We immersed southern pygmy squid, Idiosepius notoides Berry 1921 (hereafter squid), in three anesthetics (cold seawater, magnesium chloride [MgCl 2 ], and ethanol [EtOH]). Anesthesia was important for inducing both immobility and body transparency, conditions that were required for measuring extracellular lipid droplets. Cold anesthesia (4°C, day 1) led to frequent inking and some mortality. The MgCl 2 treatment (1-5%, day 18) did not induce body transparency and was often lethal. The 2% EtOH anesthesia (12-15°C, days 1-12) was most successful: it induced no inking and was followed by 100% recovery and postanesthetic survival (>7 days). There was no difference in induction times for squid anesthetized on day 1 versus day 2 after collection, with loss of body color patterns in -12 sec followed by loss of mobility at -30 sec. Time to immobility was related to time to transparency. Size (dorsal mantle length) was not related to time to induction or recovery. Although all squid survived three anesthesias with 2% EtOH, third inductions were significantly slower than first inductions. Anesthesia greatly improved accuracy of locating, counting, and measuring lipid droplets. With sublethal anesthesia, we detected extracellular lipid droplets in the digestive system of all 42 freshly collected squid. Without anesthesia, we failed to see cecal droplets in 20 of 41 squid that had them, and we failed to see digestive gland droplets in five of 23 squid that had them. Light EtOH anesthesia, including repeated treatments, did not seem to move droplets between the digestive cecum and the digestive gland or to induce expulsion of these droplets from the digestive tract.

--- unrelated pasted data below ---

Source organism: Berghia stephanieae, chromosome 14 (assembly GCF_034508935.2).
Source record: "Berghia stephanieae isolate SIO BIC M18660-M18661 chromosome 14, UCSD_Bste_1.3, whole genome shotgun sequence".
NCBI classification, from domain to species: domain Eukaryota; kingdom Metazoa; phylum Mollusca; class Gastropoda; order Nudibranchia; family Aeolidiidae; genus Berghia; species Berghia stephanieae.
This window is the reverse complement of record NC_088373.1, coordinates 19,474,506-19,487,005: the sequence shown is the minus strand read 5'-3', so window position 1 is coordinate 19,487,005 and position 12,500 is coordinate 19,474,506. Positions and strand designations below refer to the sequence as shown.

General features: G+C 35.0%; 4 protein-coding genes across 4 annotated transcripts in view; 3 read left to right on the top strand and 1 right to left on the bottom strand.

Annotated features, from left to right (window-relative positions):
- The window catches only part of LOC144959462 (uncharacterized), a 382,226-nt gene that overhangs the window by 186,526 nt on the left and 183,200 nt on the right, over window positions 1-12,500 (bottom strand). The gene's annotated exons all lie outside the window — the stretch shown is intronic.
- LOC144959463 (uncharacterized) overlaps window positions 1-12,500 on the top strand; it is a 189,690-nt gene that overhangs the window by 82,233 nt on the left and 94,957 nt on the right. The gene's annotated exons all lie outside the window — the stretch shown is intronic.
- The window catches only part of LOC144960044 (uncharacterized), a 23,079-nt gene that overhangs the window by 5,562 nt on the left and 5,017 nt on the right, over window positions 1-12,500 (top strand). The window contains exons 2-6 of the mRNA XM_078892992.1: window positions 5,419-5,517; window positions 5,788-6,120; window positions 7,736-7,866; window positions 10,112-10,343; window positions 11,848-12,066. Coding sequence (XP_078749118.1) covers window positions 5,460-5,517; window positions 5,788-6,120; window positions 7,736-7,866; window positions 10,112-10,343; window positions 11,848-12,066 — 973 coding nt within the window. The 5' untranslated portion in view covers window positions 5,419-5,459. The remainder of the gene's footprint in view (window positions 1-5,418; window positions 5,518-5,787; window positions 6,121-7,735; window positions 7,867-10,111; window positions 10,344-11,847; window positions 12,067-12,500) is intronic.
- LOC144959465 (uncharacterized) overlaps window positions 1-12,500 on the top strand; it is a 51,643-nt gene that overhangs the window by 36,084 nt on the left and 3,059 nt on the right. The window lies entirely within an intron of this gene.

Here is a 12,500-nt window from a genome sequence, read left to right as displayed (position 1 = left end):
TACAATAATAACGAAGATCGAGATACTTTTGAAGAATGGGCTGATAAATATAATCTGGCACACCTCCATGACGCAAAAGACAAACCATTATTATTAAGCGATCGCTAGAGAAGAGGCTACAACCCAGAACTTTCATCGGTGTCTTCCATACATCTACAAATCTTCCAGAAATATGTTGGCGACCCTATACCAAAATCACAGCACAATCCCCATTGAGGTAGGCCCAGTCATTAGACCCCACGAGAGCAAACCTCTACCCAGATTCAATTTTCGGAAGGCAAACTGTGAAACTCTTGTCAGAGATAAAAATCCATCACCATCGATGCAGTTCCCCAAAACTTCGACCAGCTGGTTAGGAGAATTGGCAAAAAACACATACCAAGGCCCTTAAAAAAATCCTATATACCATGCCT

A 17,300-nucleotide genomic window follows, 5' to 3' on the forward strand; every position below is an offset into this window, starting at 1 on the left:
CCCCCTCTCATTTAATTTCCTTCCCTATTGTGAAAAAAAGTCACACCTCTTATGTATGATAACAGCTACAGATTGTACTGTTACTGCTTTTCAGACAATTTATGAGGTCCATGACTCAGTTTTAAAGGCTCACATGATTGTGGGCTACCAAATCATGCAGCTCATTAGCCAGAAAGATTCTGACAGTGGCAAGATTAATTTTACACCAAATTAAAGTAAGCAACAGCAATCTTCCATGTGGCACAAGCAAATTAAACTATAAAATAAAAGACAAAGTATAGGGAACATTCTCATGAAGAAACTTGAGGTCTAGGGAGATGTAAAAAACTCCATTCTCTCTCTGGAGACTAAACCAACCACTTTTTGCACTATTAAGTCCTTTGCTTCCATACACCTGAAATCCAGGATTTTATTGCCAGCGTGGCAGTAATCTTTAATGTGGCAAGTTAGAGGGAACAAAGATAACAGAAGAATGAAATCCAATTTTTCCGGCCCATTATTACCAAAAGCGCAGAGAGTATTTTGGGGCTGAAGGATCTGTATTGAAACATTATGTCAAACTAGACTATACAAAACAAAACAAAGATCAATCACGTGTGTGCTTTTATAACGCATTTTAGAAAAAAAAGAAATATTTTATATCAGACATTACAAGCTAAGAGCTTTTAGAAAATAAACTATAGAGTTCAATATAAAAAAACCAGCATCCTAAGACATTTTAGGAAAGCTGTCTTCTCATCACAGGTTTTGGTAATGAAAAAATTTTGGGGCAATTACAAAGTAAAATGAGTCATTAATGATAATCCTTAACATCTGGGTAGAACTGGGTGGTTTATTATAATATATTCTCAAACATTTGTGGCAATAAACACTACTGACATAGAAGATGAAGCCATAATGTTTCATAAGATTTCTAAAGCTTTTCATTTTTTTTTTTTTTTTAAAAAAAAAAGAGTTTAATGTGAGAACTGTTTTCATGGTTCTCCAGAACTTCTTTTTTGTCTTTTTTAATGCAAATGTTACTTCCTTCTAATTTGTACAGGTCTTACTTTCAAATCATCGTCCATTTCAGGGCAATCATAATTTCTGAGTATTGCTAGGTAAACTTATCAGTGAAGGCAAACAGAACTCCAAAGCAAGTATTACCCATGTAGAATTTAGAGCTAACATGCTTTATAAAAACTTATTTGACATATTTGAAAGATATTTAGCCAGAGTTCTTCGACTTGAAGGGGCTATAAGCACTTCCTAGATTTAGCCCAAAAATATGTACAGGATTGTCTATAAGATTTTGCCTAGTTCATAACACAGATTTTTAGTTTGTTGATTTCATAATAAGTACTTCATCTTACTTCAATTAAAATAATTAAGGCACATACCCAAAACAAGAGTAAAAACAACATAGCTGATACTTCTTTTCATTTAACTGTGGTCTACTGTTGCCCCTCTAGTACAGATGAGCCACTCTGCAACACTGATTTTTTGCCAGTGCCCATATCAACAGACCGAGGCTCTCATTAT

|Number of pages||14|
|Publication status||Published - 16 Nov 2012|